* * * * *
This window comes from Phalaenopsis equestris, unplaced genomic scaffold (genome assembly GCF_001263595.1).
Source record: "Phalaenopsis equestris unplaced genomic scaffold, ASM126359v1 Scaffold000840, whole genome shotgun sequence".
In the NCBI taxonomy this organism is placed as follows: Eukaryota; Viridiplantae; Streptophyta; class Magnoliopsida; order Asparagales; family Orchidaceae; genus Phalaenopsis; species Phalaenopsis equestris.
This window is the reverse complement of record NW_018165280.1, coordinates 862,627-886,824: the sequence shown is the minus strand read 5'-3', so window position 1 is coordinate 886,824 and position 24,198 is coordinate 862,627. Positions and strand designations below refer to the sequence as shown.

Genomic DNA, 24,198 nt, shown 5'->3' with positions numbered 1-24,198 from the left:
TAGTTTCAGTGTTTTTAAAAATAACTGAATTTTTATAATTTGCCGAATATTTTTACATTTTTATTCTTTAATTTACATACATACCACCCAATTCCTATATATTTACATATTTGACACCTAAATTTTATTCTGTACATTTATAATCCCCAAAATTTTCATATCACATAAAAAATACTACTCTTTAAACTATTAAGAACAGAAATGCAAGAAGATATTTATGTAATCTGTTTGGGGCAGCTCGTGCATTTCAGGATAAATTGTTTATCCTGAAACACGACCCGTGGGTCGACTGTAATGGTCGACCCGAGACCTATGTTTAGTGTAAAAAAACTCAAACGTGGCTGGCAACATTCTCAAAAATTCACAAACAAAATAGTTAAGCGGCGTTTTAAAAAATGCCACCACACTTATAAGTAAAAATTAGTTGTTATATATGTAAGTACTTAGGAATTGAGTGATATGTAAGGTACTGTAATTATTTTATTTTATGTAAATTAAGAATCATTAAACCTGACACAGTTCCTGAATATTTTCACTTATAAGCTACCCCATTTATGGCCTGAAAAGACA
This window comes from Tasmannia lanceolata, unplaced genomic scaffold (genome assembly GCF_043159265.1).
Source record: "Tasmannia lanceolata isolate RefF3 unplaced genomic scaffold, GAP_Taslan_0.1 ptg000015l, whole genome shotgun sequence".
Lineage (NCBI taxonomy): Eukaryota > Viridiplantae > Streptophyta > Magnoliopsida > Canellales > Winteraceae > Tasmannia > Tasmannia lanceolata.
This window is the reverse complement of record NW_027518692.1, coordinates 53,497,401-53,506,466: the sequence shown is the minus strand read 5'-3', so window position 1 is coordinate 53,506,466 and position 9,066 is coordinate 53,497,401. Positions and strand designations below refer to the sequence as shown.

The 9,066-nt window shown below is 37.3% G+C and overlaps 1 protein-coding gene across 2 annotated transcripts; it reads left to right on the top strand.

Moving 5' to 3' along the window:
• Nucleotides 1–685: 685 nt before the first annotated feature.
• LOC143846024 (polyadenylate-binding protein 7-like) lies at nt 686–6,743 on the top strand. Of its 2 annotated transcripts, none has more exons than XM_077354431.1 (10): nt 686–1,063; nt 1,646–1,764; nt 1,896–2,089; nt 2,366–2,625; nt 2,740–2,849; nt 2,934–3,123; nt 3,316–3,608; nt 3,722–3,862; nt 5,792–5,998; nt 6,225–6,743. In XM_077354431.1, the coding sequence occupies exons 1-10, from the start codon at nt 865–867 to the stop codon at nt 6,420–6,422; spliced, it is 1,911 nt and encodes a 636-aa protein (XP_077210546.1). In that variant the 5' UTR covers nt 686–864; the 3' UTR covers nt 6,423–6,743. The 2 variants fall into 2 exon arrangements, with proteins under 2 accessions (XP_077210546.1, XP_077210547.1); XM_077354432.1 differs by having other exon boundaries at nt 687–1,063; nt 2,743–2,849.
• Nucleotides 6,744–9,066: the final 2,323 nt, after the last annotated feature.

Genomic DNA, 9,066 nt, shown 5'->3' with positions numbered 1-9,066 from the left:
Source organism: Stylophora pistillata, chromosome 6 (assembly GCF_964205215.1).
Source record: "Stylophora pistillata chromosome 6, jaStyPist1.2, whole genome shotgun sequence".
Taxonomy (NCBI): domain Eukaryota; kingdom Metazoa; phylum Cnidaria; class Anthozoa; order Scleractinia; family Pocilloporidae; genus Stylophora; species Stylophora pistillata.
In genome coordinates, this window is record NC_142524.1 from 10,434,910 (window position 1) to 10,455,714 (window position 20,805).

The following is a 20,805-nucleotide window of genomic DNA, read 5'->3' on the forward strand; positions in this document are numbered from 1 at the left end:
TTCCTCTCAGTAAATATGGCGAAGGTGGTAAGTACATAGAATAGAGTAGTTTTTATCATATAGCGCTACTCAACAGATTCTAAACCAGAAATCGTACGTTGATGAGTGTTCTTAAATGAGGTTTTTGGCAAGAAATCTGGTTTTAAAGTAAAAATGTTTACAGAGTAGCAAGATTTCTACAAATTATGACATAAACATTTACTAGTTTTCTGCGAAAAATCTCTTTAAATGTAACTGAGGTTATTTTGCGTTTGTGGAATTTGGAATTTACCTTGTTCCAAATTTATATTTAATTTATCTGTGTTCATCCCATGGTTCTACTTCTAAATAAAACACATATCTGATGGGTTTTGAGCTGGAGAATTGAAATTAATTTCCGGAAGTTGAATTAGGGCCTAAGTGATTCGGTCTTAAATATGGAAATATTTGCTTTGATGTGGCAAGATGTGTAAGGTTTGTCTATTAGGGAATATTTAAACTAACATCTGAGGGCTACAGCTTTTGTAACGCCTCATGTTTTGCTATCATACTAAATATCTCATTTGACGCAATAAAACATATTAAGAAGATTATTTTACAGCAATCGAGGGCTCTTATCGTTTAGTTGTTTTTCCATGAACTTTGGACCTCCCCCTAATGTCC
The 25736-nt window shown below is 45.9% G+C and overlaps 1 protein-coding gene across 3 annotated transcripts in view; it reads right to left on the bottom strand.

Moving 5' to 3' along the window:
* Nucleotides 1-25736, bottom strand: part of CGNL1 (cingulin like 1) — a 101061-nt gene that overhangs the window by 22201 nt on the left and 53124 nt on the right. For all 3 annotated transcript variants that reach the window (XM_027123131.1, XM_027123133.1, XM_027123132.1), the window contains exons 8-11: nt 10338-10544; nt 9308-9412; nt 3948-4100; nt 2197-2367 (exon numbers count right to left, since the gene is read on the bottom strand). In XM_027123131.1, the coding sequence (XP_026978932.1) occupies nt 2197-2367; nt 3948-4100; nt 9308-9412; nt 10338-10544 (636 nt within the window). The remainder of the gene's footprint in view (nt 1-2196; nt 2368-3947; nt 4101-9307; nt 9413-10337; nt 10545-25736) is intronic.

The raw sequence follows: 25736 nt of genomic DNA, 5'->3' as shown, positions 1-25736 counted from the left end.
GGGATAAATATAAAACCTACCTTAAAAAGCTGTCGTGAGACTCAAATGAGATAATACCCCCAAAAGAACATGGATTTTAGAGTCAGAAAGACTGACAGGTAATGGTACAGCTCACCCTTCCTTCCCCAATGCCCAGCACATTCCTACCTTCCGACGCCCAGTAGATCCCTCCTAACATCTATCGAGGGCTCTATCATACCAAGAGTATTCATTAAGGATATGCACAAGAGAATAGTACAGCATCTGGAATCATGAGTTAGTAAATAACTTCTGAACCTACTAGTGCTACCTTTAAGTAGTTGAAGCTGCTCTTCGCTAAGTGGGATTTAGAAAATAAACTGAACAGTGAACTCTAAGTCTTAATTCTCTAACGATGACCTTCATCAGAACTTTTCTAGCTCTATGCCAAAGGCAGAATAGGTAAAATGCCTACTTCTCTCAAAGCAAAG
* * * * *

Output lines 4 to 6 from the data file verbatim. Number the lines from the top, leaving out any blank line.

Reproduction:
This window is the reverse complement of record NW_018165280.1, coordinates 862,627-886,824: the sequence shown is the minus strand read 5'-3', so window position 1 is coordinate 886,824 and position 24,198 is coordinate 862,627. Positions and strand designations below refer to the sequence as shown.

Genomic DNA, 24,198 nt, shown 5'->3' with positions numbered 1-24,198 from the left:
TAGTTTCAGTGTTTTTAAAAATAACTGAATTTTTATAATTTGCCGAATATTTTTACATTTTTATTCTTTAATTTACATACATACCACCCAATTCCTATATATTTACATATTTGACACCTAAATTTTATTCTGTACATTTATAATCCCCAAAATTTTCATATCACATAAAAAATACTACTCTTTAAACTATTAAGAACAGAAATGCAAGAAGATATTTATGTAATCTGTTTGGGGCAGCTCGTGCATTTCAGGATAAATTGTTTATCCTGAAACACGACCCGTGGGTCGACTGTAATGGTCGACCCGAGACCTATGTTTAGTGTAAAAAAACTCAAACGTGGCTGGCAACATTCTCAAAAATTCACAAACAAAATAGTTAAGCGGCGTTTTAAAAAATGCCACCACACTTATAAGTAAAAATTAGTTGTTATATATGTAAGTACTTAGGAATTGAGTGATATGTAAGGTACTGTAATTATTTTATTTTATGTAAATTAAGAATCATTAAACCTGACACAGTTCCTGAATATTTTCACTTATAAGCTACCCCATTTATGGCCTGAAAAGACA